Memory Management in OS(Operating System)


Memory Management

The way computers are built, the memory is arranged in a hierarchal way.  It starts with the fastest registers, the CPU cache, random access memory, and disk storage.  An operating system's memory manager coordinates the use of these various memory types by tracking which one is available, which one should be allocated or de-allocated and how to move data between them.

This function is referred to as virtual memory management and increases the amount of memory available for each process by making the disk storage seem like main memory.  There is a speed penalty associated with using disks or other slower storage as memory.  If running processes requires significantly more RAM than is available, the system may start thrashing or slowing down.

This can happen either because one process requires a large amount of RAM or because two or more processes compete for a larger amount of memory than is available.  This then leads to constant transfer of each process's data to slower storage.

Another important part of memory management is managing virtual addresses.  If multiple processes are in the memory at the same time, they must be stopped from interfering with each other's memory unless there is an explicit request to utilize shared memory.  This is achieved by having separate address spaces. 

Each process sees the whole virtual address space, typically from address 0 up to the maximum size of virtual memory as uniquely assigned to it.  The operating system maintains a page tables that matches virtual addresses to physical addresses.  These memory allocations are tracked so that when a process ends, all memory used by that process can be made available for other processes.

The operating system can also write inactive memory pages to secondary storage.  This process is called paging or swapping.  The terminology varies between operating system.

It is also typical for operating systems to employ otherwise unused physical memory as a page cache.  The page cache contains requests data from a slower device and can be retained in memory to improve performance.  The OS can also pre-load the in-memory cache with data that may be requested by the user in the near future.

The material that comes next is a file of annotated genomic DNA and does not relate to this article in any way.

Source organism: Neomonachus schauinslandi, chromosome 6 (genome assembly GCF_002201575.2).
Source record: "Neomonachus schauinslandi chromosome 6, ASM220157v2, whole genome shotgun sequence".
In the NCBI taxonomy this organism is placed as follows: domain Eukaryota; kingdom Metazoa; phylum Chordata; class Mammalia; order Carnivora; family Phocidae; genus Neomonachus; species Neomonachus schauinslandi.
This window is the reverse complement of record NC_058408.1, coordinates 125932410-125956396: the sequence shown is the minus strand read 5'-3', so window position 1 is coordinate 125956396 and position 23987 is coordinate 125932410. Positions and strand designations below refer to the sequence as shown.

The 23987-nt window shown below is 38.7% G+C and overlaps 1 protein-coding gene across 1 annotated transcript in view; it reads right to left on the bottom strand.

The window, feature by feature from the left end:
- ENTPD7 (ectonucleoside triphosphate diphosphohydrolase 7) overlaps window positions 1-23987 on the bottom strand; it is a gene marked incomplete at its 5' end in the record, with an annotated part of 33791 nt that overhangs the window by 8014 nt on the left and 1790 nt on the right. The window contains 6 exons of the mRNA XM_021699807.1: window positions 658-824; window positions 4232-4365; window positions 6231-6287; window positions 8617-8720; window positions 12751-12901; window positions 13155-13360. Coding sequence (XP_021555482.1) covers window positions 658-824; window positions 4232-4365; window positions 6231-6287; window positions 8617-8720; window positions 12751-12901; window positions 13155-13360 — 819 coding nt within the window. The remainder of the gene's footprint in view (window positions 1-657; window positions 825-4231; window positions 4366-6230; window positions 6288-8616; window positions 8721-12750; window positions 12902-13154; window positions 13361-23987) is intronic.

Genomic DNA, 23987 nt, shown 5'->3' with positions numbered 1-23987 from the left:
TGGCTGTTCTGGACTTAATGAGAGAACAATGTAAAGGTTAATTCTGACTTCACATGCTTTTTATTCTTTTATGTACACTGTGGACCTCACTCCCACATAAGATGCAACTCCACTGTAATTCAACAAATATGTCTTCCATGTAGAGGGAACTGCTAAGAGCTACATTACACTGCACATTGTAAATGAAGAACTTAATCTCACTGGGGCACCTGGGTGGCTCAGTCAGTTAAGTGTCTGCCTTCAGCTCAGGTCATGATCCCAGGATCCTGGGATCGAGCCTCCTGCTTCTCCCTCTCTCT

The first task of memory management requires the operating system to set up memory boundaries for types of software and for individual applications.

As an example, let's look at an imaginary small system with 1 megabyte (1,000 kilobytes) of RAM.  During the boot process, the operating system of our imaginary computer is designed to go to the top of available memory and then "back up" far enough to meet the needs of the operating system itself.

          Let's say that the operating system needs 300 kilobytes to run. Now, the operating system goes to the bottom of the pool of RAM and starts building up with the various driver software required to control the hardware subsystems of the computer. In our imaginary computer, the drivers take up 200 kilobytes. So after getting the operating system completely loaded, there are 500 kilobytes remaining for application processes.

  When applications begin to be loaded into memory, they are loaded in block sizes determined by the operating system. If the block size is 2 kilobytes, then every process that is loaded will be given a chunk of memory that is a multiple of 2 kilobytes in size. Applications will be loaded in these fixed block sizes, with the blocks starting and ending on boundaries established by words of 4 or 8 bytes.